Cortisol is an associated-risk factor of brain dysfunction in patients with severe sepsis and septic shock

Nam NGUYEN Duc, Luc Huyghens, Haibo Zhang, J. Schiettecatte, Johan Smitz, J.l. Vincent

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25 Citaten (Scopus)

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Objectives. To investigate cortisol levels in brain dysfunction in patients with severe sepsis and septic shock. Methods. In 128 septic
and sedated patients, we studied brain dysfunction including deliriumand coma by the evaluation of Richmond Agitation Sedation
Scale (RASS), the ConfusionMethod Assessment in the ICU(CAM-ICU) after sedation withdrawal and themeasurement of serum
S100B biomarker of brain injury. Serum cortisol and S100B were measured within 12 hours after ICU admission and daily over the
next four days. Results. Brain dysfunction was observed in 50% (64/128) before but in 84% (107/128) of patients after sedation
withdrawal, and was more common in the patients older than 57 years (P = 0.009). Both cortisol (P = 0.007) and S100B levels (P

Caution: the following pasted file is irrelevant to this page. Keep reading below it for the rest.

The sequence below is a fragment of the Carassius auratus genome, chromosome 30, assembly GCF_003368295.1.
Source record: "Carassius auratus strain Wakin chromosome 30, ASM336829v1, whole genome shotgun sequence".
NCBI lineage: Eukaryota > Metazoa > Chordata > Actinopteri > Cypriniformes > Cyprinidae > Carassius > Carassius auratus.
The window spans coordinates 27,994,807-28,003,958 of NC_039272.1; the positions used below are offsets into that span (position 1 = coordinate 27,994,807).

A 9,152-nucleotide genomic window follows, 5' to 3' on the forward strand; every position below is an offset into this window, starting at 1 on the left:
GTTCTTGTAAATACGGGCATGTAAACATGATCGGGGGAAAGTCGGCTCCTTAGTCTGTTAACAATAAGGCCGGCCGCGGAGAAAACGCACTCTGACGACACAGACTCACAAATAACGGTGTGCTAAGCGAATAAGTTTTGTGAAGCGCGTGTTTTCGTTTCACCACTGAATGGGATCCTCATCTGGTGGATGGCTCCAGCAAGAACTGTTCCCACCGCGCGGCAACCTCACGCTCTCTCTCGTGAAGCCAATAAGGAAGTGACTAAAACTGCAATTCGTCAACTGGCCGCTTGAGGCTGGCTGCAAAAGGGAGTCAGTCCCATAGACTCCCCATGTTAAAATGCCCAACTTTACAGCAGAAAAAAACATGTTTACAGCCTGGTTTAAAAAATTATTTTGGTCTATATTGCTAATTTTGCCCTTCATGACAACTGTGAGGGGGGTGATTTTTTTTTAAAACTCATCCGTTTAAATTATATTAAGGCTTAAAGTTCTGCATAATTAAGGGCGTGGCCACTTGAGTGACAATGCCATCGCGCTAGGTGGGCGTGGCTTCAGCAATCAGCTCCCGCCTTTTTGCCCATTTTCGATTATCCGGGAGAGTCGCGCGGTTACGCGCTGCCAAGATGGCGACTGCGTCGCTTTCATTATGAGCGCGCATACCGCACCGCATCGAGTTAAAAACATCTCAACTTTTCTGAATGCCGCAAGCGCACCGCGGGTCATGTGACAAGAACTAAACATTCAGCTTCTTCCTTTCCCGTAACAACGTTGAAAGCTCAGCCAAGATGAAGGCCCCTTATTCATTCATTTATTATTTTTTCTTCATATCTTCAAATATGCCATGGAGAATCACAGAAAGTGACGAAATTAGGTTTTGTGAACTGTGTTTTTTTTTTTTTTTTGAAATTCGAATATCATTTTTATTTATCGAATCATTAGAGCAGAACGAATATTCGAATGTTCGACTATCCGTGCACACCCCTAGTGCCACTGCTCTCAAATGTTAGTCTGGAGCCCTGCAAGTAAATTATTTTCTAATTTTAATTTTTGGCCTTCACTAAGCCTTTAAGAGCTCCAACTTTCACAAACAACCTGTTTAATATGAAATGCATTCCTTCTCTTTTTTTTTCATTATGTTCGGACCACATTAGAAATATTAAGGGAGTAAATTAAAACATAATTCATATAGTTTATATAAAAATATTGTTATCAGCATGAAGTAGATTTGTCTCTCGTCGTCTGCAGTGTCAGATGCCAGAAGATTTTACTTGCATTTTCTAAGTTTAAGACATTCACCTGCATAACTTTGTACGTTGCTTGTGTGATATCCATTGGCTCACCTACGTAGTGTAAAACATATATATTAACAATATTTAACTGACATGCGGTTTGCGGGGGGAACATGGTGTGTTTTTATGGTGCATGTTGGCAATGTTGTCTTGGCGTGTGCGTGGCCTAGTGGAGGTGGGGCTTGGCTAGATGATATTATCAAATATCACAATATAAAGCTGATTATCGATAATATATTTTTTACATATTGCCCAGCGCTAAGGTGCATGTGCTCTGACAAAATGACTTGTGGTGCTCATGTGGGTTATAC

= 0.028) were higher in patients with than patients without brain dysfunction. Cortisol levels were associated with ICU mortality
(hazard ratio = 1.17, P = 0.024). Multivariate logistic regression showed that cortisol (odds ratio (OR): 2.34, 95% CI (2.01, 3.22), P
= 0.02) and the combination effect of cortisol with age (OR: 1.004, 95% CI (1.002, 1.93), P = 0.038) but not S100B were associated
with brain dysfunction. Conclusions. Cortisol was an associated-risk factor of brain dysfunction in patients with severe sepsis and
septic shock.
Originele taal-2English
Artikelnummer712742
Aantal pagina's7
TijdschriftBioMed Research International
Volume2014
StatusPublished - 2014

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